In 2004, I was appointed as the Deputy Secretary of State in charge of bilateral political relations (Political Director). I was asked, along with my other responsibilities, to head our delegation at the talks with Armenian officials. I met three times with the Armenian Deputy Foreign Minister and his colleagues. I got the impression, however, that the political authorities on both sides were not yet ready to take the necessary courageous steps for reconciliation and normalization. The talks were suspended. In late 2006, I was appointed as Ambassador to the U.N. in Geneva. A year later, I was pleased to learn that the talks with Armenia had been resumed with the facilitation of the Swiss Government. This process led to the agreement of the Zurich Protocols, which were signed in October 2009. The Swiss, American, Russian and French Foreign Ministers as well as the EU High Representative Solana were present at the signature ceremony between the Foreign Ministers of Turkey and Armenia. The Protocols entailed the normalization of the bilateral relations between Armenia and Turkey and the formation of a Joint Commission of historians to study the tragic events of 1915 in the Ottoman Empire, which resulted in the death of thousands of Armenians. Although the signature of these protocols raised the hopes among many people, including myself, they were unfortunately not put into effect. The two sides blamed each other, declining responsibility. A great opportunity was missed.

During my stint as the Permanent Representative of Turkey to different U.N. 
organizations in Geneva, I was also in charge of the Human Rights Council. A Universal Peer Review (UPR) mechanism was initiated according to which the human rights performance of each U.N. member was assessed by other countries in plenary sessions. Delegations from capitals mostly led by Ministers would make a presentation followed by Q&As. In early 2007, it was the turn of Armenia to be reviewed. Foreign Minister Vartan Oskanian was leading his delegation. At the end of his remarks, he referred to the assassination of Hrant Dink (a Turkish journalist of Armenian descent) on 19 January 2007 in Istanbul and he criticized the Turkish authorities for neglecting to take the necessary measures to prevent this incident. In my reply, I said that Mr Dink had been a highly respected journalist in my country, and that the Turkish people were deeply saddened by his loss as a result of a heinous attack. I added that the perpetrators would no doubt be caught soon and brought to justice. I didn’t imagine then that this would take nearly fourteen years.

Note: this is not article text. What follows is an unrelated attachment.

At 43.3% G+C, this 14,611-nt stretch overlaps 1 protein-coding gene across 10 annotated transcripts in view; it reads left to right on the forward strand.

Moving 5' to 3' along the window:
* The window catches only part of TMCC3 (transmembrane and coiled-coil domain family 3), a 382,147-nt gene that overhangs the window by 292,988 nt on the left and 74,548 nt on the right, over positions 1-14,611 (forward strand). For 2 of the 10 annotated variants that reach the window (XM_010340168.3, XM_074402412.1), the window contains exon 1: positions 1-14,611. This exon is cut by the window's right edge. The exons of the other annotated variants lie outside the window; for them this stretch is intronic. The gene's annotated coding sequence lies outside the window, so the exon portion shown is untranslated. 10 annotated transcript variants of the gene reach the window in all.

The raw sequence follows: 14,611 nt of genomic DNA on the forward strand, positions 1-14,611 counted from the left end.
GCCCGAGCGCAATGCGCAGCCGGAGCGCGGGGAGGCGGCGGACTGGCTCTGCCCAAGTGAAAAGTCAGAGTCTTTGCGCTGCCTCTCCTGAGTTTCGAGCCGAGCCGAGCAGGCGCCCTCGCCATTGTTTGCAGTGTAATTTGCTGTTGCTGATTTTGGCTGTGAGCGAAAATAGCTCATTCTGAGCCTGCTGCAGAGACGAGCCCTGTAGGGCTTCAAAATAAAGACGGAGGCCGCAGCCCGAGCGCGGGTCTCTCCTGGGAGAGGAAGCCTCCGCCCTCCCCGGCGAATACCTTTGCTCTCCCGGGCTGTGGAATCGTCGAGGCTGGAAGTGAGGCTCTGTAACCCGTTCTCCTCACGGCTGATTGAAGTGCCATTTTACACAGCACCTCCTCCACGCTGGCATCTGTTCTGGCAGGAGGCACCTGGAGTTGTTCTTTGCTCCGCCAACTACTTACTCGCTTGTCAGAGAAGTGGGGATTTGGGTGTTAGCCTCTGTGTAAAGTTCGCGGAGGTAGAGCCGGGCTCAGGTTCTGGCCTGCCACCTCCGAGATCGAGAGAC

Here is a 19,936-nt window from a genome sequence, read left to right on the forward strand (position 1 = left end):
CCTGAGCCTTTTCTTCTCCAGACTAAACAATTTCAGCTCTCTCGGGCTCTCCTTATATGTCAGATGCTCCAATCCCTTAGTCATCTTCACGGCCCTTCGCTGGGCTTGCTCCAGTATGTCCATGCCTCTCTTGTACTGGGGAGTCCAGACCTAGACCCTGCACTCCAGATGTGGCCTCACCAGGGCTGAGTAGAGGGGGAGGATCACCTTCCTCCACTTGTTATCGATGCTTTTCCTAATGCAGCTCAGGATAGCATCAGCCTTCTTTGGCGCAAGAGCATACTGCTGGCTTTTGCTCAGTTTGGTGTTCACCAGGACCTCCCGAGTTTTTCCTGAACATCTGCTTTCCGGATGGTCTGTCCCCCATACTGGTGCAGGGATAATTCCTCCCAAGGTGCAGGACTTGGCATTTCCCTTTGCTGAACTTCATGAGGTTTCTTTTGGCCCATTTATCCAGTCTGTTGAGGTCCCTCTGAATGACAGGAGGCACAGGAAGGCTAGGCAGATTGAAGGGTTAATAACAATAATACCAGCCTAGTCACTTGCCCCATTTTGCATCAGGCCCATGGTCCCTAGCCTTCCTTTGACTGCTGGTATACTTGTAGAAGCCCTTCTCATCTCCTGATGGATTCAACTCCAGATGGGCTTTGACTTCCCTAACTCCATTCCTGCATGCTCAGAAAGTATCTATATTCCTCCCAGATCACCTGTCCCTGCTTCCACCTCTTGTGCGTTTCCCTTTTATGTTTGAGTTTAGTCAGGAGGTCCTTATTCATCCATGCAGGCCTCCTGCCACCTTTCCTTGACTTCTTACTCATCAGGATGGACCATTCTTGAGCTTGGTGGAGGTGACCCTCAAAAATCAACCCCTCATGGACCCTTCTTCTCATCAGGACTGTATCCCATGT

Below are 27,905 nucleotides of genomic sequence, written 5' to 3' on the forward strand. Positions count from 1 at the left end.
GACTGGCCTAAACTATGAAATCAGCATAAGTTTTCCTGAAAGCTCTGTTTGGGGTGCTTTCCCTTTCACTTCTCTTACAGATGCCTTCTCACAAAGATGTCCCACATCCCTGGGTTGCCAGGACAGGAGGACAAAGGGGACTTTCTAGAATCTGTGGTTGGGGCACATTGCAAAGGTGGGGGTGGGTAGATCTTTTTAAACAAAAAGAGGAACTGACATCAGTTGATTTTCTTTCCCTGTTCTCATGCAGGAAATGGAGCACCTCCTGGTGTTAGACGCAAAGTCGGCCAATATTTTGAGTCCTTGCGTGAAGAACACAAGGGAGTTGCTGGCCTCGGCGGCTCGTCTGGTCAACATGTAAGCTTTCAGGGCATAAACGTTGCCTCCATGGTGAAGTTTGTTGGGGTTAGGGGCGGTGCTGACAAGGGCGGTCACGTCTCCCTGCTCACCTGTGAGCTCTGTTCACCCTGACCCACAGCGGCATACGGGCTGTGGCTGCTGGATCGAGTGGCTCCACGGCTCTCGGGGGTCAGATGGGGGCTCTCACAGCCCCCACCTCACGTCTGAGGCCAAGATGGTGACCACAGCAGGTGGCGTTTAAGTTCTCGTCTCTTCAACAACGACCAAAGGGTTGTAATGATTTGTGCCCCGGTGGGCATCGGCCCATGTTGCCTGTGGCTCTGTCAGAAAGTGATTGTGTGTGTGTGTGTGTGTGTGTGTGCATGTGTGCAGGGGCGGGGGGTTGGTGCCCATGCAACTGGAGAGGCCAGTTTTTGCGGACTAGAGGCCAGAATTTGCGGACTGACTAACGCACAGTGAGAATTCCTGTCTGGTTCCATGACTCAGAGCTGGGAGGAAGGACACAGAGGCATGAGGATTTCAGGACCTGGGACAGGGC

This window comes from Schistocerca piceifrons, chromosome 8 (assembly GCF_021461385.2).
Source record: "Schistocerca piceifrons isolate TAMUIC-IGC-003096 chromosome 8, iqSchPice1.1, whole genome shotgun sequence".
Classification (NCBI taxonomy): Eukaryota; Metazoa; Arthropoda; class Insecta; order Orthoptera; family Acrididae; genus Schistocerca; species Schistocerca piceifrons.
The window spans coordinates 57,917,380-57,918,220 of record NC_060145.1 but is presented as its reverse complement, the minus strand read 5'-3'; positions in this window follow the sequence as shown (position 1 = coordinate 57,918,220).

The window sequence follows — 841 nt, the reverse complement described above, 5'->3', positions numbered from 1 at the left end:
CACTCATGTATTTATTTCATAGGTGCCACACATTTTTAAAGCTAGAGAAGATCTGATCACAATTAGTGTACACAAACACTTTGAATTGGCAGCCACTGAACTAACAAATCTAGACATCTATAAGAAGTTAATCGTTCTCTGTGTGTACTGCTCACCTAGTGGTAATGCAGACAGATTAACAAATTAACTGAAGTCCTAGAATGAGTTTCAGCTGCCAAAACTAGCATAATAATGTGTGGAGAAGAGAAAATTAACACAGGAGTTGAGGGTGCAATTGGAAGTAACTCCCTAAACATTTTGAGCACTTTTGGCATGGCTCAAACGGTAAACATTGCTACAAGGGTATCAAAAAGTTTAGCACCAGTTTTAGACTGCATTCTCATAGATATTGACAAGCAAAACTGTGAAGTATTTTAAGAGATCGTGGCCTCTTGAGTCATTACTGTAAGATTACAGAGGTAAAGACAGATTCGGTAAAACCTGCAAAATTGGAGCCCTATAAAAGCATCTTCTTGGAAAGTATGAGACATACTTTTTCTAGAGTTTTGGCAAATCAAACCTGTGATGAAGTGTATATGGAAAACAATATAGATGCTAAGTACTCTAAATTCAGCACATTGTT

Finally, I wish to touch upon an event in The Hague where I was the Director General of the Organization for the Prohibition of Chemical Weapons (OPCW). The Ambassador of Armenia hosted a well-attended cultural event at which musicians and dancers who came from her country gave performances. I almost felt like I was listening to songs I knew, sung in another language; the music was so familiar. When the folkloric dance group came to the podium, accompanied by musicians playing similar instruments to some regions of Turkey, I was stunned and moved. I realized once again, that the similarities between our two peoples are much greater and deeper than the differences.

In this narrative, I have written of the Armenians I met in my private and professional lives in the past fifty years, in different locations and times. I recounted anecdotes and shared some observations that are no doubt echoed by similar interactions between the two peoples. I hope that the reader will remember their Armenian friends, neighbors and those who emigrated to foreign countries and acknowledge the deep cultural bonds and warm sentiments that we share. The same is valid for Armenians who had Turkish friends in different episodes of their lives. If we can create such an awareness among the two peoples and spread it widely, we could forge a sustainable relationship characterized by mutual trust instead of suspicion; reconciliation and peace instead of rancor and revenge; mutual love and respect instead of animosity or hatred.

I have always thought that the issues stemming from historical events between the Turks and Armenians need to be tackled by their representatives and not by third parties. The latter can play a facilitating role as the Swiss did in 2007-2009. As was foreseen by the Zurich Protocols, a joint commission of historians, if agreed, can begin addressing this issue with a view to unearthing the truth. In parallel, the normalization process between Armenia and Turkey can be initiated. Such a two-pronged process may result in a positive outcome in a short while since the legal framework is already there requiring the ratification by the two countries.

If this happens, it may also help to heal the wounds between Azerbaijan and Armenia and to establish peace and stability in the Caucasus. Normalized relations between Turkey and Armenia, with open borders and diplomatic representation, will certainly work in the interest of all sides.

I hope that the US and other Western countries as well as the Russian Federation will encourage the Governments of Armenia and Turkey to seize the opportunity and engage in a comprehensive reconciliation and normalization process. The Armenian diaspora can also play a positive role by supporting such an initiative. Reconciliation must be achieved between not only the two countries but also between Turks and Armenians throughout the world. I believe that the two peoples deserve this after so many generations.

Original Title: Article by Ambassador (R) Ahmet Üzümcü, Director-General of the Organisation for the Prohibition of Chemical Weapons (OPCW) and GRF Vice-Chairman, On His Memories and Observations Regarding Turkish-Armenian Relations